With Richard Daley's retirement, Rahm Emanuel could run for Chicago mayor

By Anne E. Kornblut and Dan Balz
Washington Post Staff Writers
Wednesday, September 8, 2010; 3:03 AM

White House Chief of Staff Rahm Emanuel has made no secret of his desire to run for mayor of Chicago one day, saying as recently as April that becoming chief executive of his home town had "always been an aspiration."

Suddenly, he has his chance.

With the surprise announcement Tuesday that Chicago Mayor Richard M. Daley (D) will not run next year for a seventh term, speculation in Washington quickly turned to whether Emanuel will seek the job. White House officials spent the afternoon informally speculating about the odds that Emanuel might leave - and pondering who would replace him if he did.

Almost universally, political strategists said they expected Emanuel, a former Illinois congressman, to seize the opening. "I'd be shocked if he didn't run," a senior White House official said.

Daley, 68, announced his retirement on the steps of City Hall, taking even some of his closest allies by surprise. Although his approval ratings have slipped over the past year, Daley said it was a "personal decision" made after more than two decades as Chicago mayor, a tenure that will surpass even that of his father, who was mayor from 1955 to 1976.

"It's time for Chicago to move on," Daley said. "I've given it my all."

A return to Chicago would bring Emanuel, 50, full circle to the city where he stuffed political pamphlets into mailboxes as a high-schooler and where his mother was a political activist. Emanuel rose to national prominence as the chief fundraiser for Daley's first mayoral campaign in 1989, working alongside another future architect of the Obama presidency, David Axelrod.

Speaking with reporters Tuesday, Axelrod said that he and Emanuel were both "a little stunned" to learn of Daley's retirement plans, adding that they had both "strongly assumed" he would run for another term in 2011.

"So we're just absorbing that news," Axelrod said. As for Emanuel, Axelrod said that he "has got a lot on his plate right now."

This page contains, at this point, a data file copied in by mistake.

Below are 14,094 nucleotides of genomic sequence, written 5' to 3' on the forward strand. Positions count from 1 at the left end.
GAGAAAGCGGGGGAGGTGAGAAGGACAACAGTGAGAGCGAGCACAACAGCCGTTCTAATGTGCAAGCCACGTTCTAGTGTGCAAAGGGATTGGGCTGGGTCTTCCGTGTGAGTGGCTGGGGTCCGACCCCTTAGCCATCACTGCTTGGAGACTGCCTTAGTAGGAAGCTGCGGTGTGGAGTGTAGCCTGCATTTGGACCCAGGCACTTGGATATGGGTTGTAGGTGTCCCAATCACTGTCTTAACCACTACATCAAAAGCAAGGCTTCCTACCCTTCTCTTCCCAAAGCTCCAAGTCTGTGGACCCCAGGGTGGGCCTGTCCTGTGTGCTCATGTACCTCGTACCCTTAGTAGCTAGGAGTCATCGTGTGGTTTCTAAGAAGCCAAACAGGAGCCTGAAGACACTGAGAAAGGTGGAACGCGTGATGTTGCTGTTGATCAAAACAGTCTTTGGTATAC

"He's got a pretty responsible job," he said. "And that's what he's focused on right now."

Other Obama advisers and friends - several of them deeply versed in Illinois politics - said it would be hard to envision Emanuel passing up an opportunity to run for the only elected office he has said he wants. He is especially eager to return to the role of principal, something he sacrificed by relinquishing his congressional seat to serve as chief of staff, several colleagues said.

"He enjoys the rough and tumble. He enjoys making decisions. And he loves the city of Chicago," said one friend of Emanuel's. "I can't imagine this is something he would pass on."

The list of possible successors as chief of staff is lengthy and includes senior adviser Valerie Jarrett, deputy national security adviser Thomas Donilon, senior adviser Pete Rouse and Obama's head of legislative affairs, Phil Schiliro. Former Obama campaign manager David Plouffe is a possible contender, as are former Senate majority leader Thomas A. Daschle and former Clinton chief of staff John Podesta.

Widely known simply as Rahm, Emanuel would enter the mayor's race with certain advantages - including $1.2 million in his old congressional campaign account (much of which presumably could be transferred to a mayoral race), name recognition and the potential backing of a president who is still popular in his home state.

But he would face challenges, including a divided electorate that could be suspicious of a candidate whose most recent address was in D.C. "There's no guarantee he would win," said a Democratic strategist with extensive Chicago experience. "Rahm will have a tough race."

How long Emanuel would stay on as White House chief of staff has long been a topic of rumor and speculation, with the expectation that he would stay at least through the midterm elections this November. He has told friends that he paid his children's private-school tuition through next spring, a detail interpreted to mean that he would probably leave in mid-2011.

A few hours after Daley's announcement, Emanuel issued a statement - but did not address a flood of questions about his future. "While Mayor Daley surprised me today with his decision to not run for reelection, I have never been surprised by his leadership, dedication and tireless work on behalf of the city and the people of Chicago," he said.

Emanuel does not have the luxury of time to make a decision. The filing deadline for nominating papers is Nov. 22, according to the Chicago Board of Election Commissioners' Web site - just under three weeks after the midterm elections.The signature-gathering requirements are not onerous but probably would require Emanuel to make a decision in advance of the midterms.

Friends said there is one benefit to the timing of Daley's announcement: If Emanuel does decide to run, it would allow him to leave the capital in time to avoid the post-election finger-pointing that would result if Democrats lost control of the House or Senate.

"It's an artful way out of Washington," said a Chicago-based strategist. "That place is going to be full of recriminations. . . . It's a perfect way to parachute out of that."

Staff writers Chris Cillizza, Karen Tumulty and Lori Montgomery contributed to this report.

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